To Protect and to Serve: Smoking and Law Enforcement
It’s a well-known fact that mortality among police officers is higher than that of the average citizen. A little less well-known? It isn’t their job directly putting them at risk. Studies performed to predict mortality rates for law enforcement officers have shown that the average age of death is 66 years. This is roughly a decade sooner than most. But these job related deaths are not always due to the risks of being a cop. Murders and other job related deaths are much less common than people realize. Law enforcement officers actually face higher mortality rates due to a stressful job situation, as well as the self-medicating techniques employed by officers to deal with it.
Tobacco use Among Officers
According to John M. Violanti, PhD, up to 40% of police officers use tobacco products regularly. There is also an especially high number of law enforcement officers who die of esophageal cancer, a disease for which smoking and chew tobacco usage are major risk factors. The reasons for such a high instance of tobacco use among police officers is likely to due to maladaptive stress reduction techniques. Studies have also shown that officers are more likely to consume alcohol, with a quarter of them being dependent on it. Suicide and other dangerous behaviors are also more common among those who work in law enforcement.
Why is Substance Abuse an Issue for Police Officers?
Working in law enforcement is a tiresome and stressful job. Not only do police officers risk their lives to ensure public safety, but they also endure hours of paperwork, interrupted sleep and family time, and sometimes grueling schedules. To cope with these stressors, many officers may turn to unhealthy habits to help them relax. The nicotine in tobacco products is known to help reduce stress. While this makes cigarettes appealing for those who work in stressful situations, the health risks of tobacco use make them a poor choice for maintained health and longevity.
Health Issues of Smoking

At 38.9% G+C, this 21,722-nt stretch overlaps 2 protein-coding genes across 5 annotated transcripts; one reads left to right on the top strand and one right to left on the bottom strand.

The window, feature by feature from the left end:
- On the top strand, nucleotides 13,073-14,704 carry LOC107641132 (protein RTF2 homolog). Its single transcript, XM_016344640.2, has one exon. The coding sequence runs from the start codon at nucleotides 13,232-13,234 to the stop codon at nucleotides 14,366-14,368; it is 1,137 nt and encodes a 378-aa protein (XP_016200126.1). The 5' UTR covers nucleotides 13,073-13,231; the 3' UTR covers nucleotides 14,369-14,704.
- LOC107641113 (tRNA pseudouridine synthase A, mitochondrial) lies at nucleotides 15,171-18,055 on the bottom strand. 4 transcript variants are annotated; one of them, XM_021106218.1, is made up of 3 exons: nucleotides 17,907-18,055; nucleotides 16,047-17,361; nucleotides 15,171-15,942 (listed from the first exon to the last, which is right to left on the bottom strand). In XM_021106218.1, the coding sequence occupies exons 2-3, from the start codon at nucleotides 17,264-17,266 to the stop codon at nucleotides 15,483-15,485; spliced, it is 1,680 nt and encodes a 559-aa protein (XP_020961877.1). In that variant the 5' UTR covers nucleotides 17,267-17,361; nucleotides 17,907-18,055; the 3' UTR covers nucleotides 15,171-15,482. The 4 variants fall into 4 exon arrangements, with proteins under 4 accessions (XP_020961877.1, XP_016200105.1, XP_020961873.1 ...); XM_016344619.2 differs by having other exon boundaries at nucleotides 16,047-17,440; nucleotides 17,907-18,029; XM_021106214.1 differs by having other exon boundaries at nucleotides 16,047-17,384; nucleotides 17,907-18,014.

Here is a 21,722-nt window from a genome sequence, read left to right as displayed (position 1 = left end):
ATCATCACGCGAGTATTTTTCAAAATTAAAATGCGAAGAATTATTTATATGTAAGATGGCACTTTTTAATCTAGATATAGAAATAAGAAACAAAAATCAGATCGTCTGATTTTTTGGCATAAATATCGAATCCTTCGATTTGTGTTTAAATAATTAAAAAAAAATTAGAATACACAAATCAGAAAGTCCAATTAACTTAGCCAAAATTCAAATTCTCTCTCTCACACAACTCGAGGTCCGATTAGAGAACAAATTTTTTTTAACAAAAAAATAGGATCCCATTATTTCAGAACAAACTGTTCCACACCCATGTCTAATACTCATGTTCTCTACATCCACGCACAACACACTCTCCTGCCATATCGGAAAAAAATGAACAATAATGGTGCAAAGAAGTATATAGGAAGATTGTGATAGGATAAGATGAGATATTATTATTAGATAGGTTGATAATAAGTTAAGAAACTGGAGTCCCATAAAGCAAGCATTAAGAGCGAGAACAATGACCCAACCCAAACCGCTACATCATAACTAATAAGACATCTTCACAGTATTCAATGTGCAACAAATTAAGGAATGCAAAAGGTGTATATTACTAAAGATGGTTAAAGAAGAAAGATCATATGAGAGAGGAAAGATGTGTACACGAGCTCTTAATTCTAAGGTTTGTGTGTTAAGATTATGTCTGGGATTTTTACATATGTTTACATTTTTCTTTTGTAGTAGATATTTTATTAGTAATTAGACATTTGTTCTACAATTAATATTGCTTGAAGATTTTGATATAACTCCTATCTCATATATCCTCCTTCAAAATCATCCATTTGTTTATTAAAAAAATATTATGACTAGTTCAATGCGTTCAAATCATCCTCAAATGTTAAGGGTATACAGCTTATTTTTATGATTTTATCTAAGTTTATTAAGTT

The health complications related to smoking are well documented. According to the Centers for Disease Control and Prevention, tobacco use leads to lung cancer, heart disease, stroke, and COPD, among other serious health complications. Other issues related to the respiratory and cardiovascular systems are also more common among smokers. Asthma, allergies, and other autoimmune disorders are also more common in those who smoke, as well. These health issues are mostly chronic and potentially fatal. On average, those who smoke live an average of ten years less than those who don’t. Learn more about overall effects of smoking on the body.
Health Risks to the Public
Not only do smokers pose health risks for themselves, but for those around them, as well. Second-hand smoke is nearly as dangerous as smoking directly, so smokers who light up around colleagues are also putting their coworkers at risk. Third-hand smoke, or smoke residue left on hair, clothes, and other soft surfaces, is also a danger to others. This smoke can reenter the air over and over again, potentially affecting air quality in indoor spaces like offices and cars. Officers who smoke on the job may also be putting coworkers at risk in this way, leading to increased cases of asthma and other respiratory issues.
Smoking and Law Enforcement: What can be Done?
The best way for law enforcement officers to prevent health complications to themselves andothers, is to quit smoking. Anti-stress techniques such as meditation, anxiety medications, and physical activity may further help to reducejob related stress. Those who feel they need the help in order to reduce stress may use a less dangerous nicotine replacement products.